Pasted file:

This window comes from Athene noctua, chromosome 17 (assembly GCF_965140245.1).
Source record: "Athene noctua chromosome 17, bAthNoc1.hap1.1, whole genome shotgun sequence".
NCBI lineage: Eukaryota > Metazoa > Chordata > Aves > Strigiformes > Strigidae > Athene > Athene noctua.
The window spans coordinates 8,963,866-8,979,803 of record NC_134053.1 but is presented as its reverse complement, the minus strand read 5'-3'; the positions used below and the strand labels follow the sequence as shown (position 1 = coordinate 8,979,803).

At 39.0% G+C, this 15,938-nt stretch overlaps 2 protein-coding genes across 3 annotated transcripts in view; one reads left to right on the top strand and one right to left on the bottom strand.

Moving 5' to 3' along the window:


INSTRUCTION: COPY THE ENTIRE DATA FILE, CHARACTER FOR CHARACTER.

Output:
This window comes from Athene noctua, chromosome 17 (assembly GCF_965140245.1).
Source record: "Athene noctua chromosome 17, bAthNoc1.hap1.1, whole genome shotgun sequence".
NCBI lineage: Eukaryota > Metazoa > Chordata > Aves > Strigiformes > Strigidae > Athene > Athene noctua.
The window spans coordinates 8,963,866-8,979,803 of record NC_134053.1 but is presented as its reverse complement, the minus strand read 5'-3'; the positions used below and the strand labels follow the sequence as shown (position 1 = coordinate 8,979,803).

At 39.0% G+C, this 15,938-nt stretch overlaps 2 protein-coding genes across 3 annotated transcripts in view; one reads left to right on the top strand and one right to left on the bottom strand.

Moving 5' to 3' along the window: